Rica Cuff was determined to shine the light on a case of fraud that drained her elderly uncle’s bank account, but after the banks involved told her “no” for more than two years, the Streamwood woman said she almost gave up – until she saw a recent and very similar situation reported on NBC 5 Responds.
Two years ago, Cuff brought her ailing uncle to Chicago from Miami so she could take care of him. The 92 year-old suffered from kidney failure and needed to be taken for dialysis and rehab on a regular basis.
"He was weak mentally and physically," Cuff recalled. "He was not able to do much for himself."
But while Cuff was busy taking care of her uncle in Chicago, thieves were busy getting into his bank account in Miami, transferring $15,000 from his Chase Bank account to open a SunTrust Bank account in his name. The money was then promptly withdrawn, as Cuff’s uncle lay in his hospital bed.
Cuff, who had power of attorney for him, asked Chase to look into the missing money, but hit a frustrating wall.
"I was told my uncle would need to come in to sign some paperwork so they could proceed with the investigation," Cuff told NBC 5 Responds.
An impossible request of a man in failing health and full-time care, according to Cuff, who says Chase would not reconsider its request.
“It was very frustrating because I knew someone had stolen money from my uncle,” Cuff said. “ And my uncle couldn’t do anything about it because he is not in a physical or mental condition to be able to do something about it.”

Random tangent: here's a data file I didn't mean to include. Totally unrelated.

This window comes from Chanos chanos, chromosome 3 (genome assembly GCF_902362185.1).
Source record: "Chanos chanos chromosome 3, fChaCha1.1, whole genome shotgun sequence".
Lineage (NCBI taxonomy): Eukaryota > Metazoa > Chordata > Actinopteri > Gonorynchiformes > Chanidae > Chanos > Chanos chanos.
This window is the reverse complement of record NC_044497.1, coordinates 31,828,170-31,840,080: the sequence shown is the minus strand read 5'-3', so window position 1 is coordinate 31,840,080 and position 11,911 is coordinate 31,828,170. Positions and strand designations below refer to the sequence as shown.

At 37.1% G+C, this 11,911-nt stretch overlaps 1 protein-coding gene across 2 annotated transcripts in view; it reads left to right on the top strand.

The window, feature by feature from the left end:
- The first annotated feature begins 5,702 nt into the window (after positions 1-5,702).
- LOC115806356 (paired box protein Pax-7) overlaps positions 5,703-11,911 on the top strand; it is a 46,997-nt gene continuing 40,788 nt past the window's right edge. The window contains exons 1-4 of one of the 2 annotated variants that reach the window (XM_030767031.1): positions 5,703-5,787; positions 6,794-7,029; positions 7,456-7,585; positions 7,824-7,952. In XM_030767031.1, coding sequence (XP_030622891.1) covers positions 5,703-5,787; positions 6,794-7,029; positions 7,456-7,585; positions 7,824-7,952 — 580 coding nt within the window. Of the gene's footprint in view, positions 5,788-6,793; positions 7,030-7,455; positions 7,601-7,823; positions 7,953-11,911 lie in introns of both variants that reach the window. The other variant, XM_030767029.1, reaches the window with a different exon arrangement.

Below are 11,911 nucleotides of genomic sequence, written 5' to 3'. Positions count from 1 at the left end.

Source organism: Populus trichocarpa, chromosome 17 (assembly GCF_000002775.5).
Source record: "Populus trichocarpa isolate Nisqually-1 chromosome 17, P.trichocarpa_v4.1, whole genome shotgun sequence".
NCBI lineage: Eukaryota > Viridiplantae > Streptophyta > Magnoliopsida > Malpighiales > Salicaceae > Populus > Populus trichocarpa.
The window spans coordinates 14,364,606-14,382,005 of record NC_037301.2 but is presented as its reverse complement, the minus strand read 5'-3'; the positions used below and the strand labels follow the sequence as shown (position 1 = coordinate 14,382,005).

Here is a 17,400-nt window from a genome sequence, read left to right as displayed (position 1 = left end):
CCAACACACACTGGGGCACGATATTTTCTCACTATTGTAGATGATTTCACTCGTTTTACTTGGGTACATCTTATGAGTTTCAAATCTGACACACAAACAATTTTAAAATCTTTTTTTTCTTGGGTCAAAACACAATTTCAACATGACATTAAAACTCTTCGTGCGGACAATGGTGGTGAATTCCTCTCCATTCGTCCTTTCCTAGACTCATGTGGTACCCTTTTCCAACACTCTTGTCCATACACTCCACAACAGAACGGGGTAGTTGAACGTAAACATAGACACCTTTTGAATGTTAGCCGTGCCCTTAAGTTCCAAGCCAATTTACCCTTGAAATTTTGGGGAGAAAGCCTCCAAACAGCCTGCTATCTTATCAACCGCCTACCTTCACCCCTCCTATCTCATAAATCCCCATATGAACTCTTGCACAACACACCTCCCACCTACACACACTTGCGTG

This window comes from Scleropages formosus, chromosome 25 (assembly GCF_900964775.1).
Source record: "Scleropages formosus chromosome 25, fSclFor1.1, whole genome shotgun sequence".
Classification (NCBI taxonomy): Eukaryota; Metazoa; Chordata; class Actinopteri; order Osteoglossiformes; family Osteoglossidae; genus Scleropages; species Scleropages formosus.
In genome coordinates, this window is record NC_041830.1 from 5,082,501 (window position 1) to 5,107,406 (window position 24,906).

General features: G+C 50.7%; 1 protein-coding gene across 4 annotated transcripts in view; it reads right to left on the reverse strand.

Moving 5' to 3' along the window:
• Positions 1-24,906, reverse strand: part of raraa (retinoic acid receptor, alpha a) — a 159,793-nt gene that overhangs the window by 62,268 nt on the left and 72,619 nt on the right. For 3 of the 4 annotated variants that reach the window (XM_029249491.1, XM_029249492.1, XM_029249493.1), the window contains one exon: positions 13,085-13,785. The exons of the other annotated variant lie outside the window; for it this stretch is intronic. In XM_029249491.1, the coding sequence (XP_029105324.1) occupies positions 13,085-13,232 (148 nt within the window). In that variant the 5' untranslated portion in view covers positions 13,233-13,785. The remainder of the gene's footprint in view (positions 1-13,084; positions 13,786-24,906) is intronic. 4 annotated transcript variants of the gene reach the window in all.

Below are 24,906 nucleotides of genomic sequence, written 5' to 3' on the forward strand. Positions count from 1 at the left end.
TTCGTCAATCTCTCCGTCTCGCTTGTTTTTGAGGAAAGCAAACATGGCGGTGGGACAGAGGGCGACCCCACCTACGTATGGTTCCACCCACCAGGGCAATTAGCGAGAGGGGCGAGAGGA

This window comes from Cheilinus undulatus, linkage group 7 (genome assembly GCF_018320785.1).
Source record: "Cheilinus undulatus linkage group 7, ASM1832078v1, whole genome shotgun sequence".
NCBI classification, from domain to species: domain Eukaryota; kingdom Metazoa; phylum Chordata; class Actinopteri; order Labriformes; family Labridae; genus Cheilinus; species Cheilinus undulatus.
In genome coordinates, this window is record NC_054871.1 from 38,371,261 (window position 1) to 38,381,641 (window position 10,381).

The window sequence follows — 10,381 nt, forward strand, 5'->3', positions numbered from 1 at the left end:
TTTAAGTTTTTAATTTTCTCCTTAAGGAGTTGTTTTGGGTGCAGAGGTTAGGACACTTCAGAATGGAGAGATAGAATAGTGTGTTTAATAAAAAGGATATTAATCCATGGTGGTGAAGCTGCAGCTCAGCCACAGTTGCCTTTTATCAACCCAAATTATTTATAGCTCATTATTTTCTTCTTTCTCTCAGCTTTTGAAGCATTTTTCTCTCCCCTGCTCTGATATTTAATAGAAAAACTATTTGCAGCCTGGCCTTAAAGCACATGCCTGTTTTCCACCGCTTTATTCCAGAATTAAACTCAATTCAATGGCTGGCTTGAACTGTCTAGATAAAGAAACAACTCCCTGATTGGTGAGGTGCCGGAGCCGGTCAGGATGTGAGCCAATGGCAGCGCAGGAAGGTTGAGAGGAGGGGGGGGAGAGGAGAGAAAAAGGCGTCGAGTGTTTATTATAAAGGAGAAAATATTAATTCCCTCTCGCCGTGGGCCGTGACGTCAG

The other bank involved – Sun Trust – did see something wrong.
"Sun Trust itself closed down the account because they suspected something fishy," Cuff said.
But that’s where the progress ended, with both banks denying responsibility. An expensive dead-end, she thought, until Cuff turned on NBC 5 and heard a similar story about a college student struggling with theft and a refusal by Chase to help. That’s when Cuff decided to reach out to NBC 5 Responds
“I thought to myself that’s exactly the same thing Chase Bank told me,” Cuff said. “And so immediately I got up from my seat, and I went to the computer and I wrote to NBC Responds.”
We asked Chase and Sun Trust to re-examine this transfer of $15,000 belonging to a man who was in failing health and not online. With no explanation, Chase changed course and cut a check for Cuff’s uncle for $15,000, plus interest.
Little information was released on what caused Cuff’s situation. Sun Trust said it’s not at liberty to discuss the specific details of Cuff’s case, but said there is a process where banks work together on fraudulent transactions. Chase would only say it was happy to return the missing money – welcome news to Cuff.
"I'm excited justice has prevailed," Cuff said.